Portugal panel gathers over 400 testimonies of church sex abuse victims
LISBON, Oct 11 (Reuters) - A commission investigating child sex abuse in the Portuguese Catholic Church said on Tuesday it has already gathered more than 400 testimonies of alleged victims but admitted the number of actual cases was "much higher".
The Portuguese commission started its work in January after a report in France revealed around 3,000 priests and religious officials sexually abused over 200,000 children over the past 70 years.
The Portuguese Catholic Church has been rocked in recent weeks by various cases of alleged cover-up of sexual abuse including by bishops who remain active in church roles.
"Concealment is inherent in sexual abuse cases," said commission member Daniel Sampaio, a Portuguese psychiatrist. "Of course there was concealment by the Church."
One of the highest-profile cases involves Jose Ornelas, who is the head of the Portuguese Bishops Conference (CEP). Public prosecutors have said they are investigating Ornelas. A teacher has accused him of covering up sex abuse at an orphanage in Mozambique in 2011.
According to Portuguese newspaper Publico, the teacher said he reported sex abuse by two Italian priests to Ornelas, who was in charge of the mission at that time. The teacher claims Ornelas took no action.
CEP defended Ornelas in a statement and said that he reported the case to the local congregation in Mozambique, which found no evidence of abuse.
So far, 424 testimonies have been validated, but Pedro Strecht, the head of the commission, said the number of victims was "much higher" as many of the people the commission spoke with mentioned others they knew who were also abused.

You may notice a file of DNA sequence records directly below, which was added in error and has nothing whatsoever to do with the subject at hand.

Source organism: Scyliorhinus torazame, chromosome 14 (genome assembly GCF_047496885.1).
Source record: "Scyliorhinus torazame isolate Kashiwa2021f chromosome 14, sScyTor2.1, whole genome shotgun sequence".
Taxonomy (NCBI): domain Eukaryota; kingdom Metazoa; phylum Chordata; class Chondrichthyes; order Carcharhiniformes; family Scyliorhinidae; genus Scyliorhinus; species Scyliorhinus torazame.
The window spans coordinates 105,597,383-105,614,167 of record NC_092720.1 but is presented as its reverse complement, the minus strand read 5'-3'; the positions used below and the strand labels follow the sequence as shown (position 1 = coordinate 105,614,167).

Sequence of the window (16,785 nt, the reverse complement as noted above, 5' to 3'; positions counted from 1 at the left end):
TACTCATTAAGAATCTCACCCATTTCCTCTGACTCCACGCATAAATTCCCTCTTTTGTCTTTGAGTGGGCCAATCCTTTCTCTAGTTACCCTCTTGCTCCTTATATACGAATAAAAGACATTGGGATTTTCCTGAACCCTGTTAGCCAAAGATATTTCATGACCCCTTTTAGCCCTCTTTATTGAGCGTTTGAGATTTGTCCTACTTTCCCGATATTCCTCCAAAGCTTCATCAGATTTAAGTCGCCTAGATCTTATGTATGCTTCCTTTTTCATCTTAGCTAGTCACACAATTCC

Portugal's President Marcelo Rebelo de Sousa, a conservative, came under fire after he said "400 cases (of alleged sexual abuse of minors) doesn't seem to me to be particularly high".
On Twitter, lawmakers from left to right have described Rebelo de Sousa's comments as "unacceptable".
From the 424 testimonies, 17 were sent to the public prosecutors' office for investigation as all others were committed over 20 years ago and legal proceedings can no longer be initiated.
There are 30 other testimonies currently under evaluation that may be eligible to be sent to the public prosecutors' office, Strecht said.
"There are several situations in which the same alleged abuser is mentioned by different people," he said, adding most of the victims were young boys. "It is unequivocal that given these traumatic events...the victims expect an apology."
Strecht said his team would present a final report in January next year.
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